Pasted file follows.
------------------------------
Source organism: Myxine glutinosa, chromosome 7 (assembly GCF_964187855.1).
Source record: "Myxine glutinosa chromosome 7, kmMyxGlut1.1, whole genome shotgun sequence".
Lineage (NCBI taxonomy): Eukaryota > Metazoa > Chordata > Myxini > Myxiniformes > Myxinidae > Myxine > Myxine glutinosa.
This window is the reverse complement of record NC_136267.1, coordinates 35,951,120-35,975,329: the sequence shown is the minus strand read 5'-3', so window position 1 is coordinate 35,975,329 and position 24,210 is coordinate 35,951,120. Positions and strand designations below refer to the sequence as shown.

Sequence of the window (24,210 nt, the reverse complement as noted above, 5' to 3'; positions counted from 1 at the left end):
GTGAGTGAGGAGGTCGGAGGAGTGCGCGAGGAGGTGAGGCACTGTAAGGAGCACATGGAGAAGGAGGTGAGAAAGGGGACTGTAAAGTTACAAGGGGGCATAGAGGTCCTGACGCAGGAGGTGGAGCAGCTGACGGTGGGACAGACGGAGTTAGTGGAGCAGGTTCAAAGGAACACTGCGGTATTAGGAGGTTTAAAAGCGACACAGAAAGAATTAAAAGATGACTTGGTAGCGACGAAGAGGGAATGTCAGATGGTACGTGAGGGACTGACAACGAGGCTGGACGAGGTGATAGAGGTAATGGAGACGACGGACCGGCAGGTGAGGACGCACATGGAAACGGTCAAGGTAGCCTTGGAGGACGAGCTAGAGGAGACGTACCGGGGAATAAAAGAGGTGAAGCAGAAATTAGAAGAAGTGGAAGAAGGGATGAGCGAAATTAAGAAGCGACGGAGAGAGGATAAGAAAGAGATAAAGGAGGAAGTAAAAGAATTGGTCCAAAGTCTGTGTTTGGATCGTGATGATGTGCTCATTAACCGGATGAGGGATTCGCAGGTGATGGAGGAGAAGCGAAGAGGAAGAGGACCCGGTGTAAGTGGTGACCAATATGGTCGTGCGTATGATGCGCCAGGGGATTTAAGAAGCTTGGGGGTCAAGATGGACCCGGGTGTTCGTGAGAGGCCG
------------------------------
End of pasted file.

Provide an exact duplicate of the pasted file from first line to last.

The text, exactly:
Source organism: Myxine glutinosa, chromosome 7 (assembly GCF_964187855.1).
Source record: "Myxine glutinosa chromosome 7, kmMyxGlut1.1, whole genome shotgun sequence".
Lineage (NCBI taxonomy): Eukaryota > Metazoa > Chordata > Myxini > Myxiniformes > Myxinidae > Myxine > Myxine glutinosa.
This window is the reverse complement of record NC_136267.1, coordinates 35,951,120-35,975,329: the sequence shown is the minus strand read 5'-3', so window position 1 is coordinate 35,975,329 and position 24,210 is coordinate 35,951,120. Positions and strand designations below refer to the sequence as shown.

Sequence of the window (24,210 nt, the reverse complement as noted above, 5' to 3'; positions counted from 1 at the left end):
GTGAGTGAGGAGGTCGGAGGAGTGCGCGAGGAGGTGAGGCACTGTAAGGAGCACATGGAGAAGGAGGTGAGAAAGGGGACTGTAAAGTTACAAGGGGGCATAGAGGTCCTGACGCAGGAGGTGGAGCAGCTGACGGTGGGACAGACGGAGTTAGTGGAGCAGGTTCAAAGGAACACTGCGGTATTAGGAGGTTTAAAAGCGACACAGAAAGAATTAAAAGATGACTTGGTAGCGACGAAGAGGGAATGTCAGATGGTACGTGAGGGACTGACAACGAGGCTGGACGAGGTGATAGAGGTAATGGAGACGACGGACCGGCAGGTGAGGACGCACATGGAAACGGTCAAGGTAGCCTTGGAGGACGAGCTAGAGGAGACGTACCGGGGAATAAAAGAGGTGAAGCAGAAATTAGAAGAAGTGGAAGAAGGGATGAGCGAAATTAAGAAGCGACGGAGAGAGGATAAGAAAGAGATAAAGGAGGAAGTAAAAGAATTGGTCCAAAGTCTGTGTTTGGATCGTGATGATGTGCTCATTAACCGGATGAGGGATTCGCAGGTGATGGAGGAGAAGCGAAGAGGAAGAGGACCCGGTGTAAGTGGTGACCAATATGGTCGTGCGTATGATGCGCCAGGGGATTTAAGAAGCTTGGGGGTCAAGATGGACCCGGGTGTTCGTGAGAGGCCG